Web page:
Though it is early days yet the Shome report is in the discussion stage and the final report will be in by October 31 income tax sources say the government may go in for the second solution offered by the Shome panel. While saying there was a possibility of the government proceeding with retrospective application, the panel has said: No person should be treated as an assessee in default or as a representative assessee of a non-resident this would imply that the government could apply the provisions only to the taxpayer who earned capital gains from the indirect transfer.
In such cases of retrospective taxation, the Shome panel has said, there should be no interest/penalty on the tax being charged on a retrospective basis. It is not clear how much this will reduce the R35,000-40,000 crore amount Palanimanickam spoke of.
Of all the cases under discussion, like Essar, the tax being charged is from the seller and not the buyer it was only in the case of Vodafone-Hutch that this assessee in default concept was used for Vodafone. No tax demand was raised by the department on Hutch.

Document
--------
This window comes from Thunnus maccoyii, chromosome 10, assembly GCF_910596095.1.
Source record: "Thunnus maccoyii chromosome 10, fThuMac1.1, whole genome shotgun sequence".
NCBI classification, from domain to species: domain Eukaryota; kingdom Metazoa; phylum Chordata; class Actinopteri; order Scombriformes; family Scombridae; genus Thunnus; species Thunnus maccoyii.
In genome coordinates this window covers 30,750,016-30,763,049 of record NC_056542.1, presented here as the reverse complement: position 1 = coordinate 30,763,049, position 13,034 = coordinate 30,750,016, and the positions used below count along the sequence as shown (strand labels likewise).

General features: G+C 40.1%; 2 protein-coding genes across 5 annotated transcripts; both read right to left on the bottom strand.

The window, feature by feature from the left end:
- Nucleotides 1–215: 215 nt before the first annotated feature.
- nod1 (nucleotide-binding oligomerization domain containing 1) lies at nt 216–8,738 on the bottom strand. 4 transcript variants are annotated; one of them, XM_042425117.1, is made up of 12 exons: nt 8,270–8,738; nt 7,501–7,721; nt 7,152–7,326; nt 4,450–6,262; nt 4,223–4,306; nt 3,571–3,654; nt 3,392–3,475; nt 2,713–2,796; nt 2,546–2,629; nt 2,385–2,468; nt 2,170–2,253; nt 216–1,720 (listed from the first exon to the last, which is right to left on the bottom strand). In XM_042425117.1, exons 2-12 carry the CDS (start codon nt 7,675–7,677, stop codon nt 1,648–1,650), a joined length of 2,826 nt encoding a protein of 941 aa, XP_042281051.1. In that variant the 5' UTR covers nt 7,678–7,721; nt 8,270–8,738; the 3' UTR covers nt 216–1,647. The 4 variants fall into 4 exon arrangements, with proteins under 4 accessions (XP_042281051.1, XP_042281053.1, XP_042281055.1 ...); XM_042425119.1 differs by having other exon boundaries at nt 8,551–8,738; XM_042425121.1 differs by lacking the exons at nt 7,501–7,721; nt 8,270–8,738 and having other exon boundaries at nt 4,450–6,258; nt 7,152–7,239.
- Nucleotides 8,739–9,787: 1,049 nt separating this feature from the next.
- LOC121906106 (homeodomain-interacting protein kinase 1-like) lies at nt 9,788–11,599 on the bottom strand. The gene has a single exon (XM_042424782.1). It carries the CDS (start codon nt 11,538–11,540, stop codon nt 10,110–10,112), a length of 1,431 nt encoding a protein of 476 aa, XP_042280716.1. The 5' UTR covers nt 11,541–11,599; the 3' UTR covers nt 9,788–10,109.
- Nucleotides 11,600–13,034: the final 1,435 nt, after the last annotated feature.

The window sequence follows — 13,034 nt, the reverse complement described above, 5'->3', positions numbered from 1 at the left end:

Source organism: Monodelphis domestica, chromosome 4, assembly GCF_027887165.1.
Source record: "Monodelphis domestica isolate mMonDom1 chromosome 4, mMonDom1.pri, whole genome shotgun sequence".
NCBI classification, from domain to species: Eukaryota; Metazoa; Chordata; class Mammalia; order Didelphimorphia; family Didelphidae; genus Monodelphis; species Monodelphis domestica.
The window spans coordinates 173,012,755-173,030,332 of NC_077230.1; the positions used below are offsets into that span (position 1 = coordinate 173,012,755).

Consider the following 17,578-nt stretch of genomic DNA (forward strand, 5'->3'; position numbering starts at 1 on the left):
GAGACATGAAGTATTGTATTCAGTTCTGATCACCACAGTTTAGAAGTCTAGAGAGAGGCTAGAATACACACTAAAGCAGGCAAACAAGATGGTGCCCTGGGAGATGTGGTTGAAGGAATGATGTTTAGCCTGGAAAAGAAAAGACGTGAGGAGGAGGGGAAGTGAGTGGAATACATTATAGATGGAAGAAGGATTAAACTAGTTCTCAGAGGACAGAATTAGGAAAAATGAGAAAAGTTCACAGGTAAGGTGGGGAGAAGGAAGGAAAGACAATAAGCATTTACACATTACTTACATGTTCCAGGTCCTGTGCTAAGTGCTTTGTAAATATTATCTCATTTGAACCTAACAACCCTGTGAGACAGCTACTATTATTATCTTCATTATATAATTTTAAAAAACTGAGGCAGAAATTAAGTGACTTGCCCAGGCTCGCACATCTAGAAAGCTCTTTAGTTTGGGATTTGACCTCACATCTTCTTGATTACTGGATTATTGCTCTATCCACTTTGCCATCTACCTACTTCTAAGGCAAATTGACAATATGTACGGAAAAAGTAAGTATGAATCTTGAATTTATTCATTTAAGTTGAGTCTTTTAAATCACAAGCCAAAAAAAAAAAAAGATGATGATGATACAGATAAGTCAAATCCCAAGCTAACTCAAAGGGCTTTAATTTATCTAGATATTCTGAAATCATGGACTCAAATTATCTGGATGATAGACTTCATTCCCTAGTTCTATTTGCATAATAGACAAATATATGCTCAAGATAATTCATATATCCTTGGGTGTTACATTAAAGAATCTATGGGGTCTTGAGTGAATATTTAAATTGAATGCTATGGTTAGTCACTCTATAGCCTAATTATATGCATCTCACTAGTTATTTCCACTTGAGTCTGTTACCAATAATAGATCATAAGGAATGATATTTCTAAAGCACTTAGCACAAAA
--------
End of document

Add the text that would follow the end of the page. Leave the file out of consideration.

The Essar Group, which believed it did not have any tax liability on the transaction, asked for a refund after the Supreme Court ruled in favour of Vodafone in the Vodafone-Hutch deal. A tax official told FE that even if the government didnt take a view on the Shome committee, the Essar-Vodafone case was quite different from the Vodafone-Hutch case. Pointing to the structure of the Essar deal, the official said though the Essar entities in this case were Mauritius-based, control and management were in Indian hands. According to the officials, this cannot be seen purely as a foreign firm and it needs to be investigated whether there was any round-tripping of funds.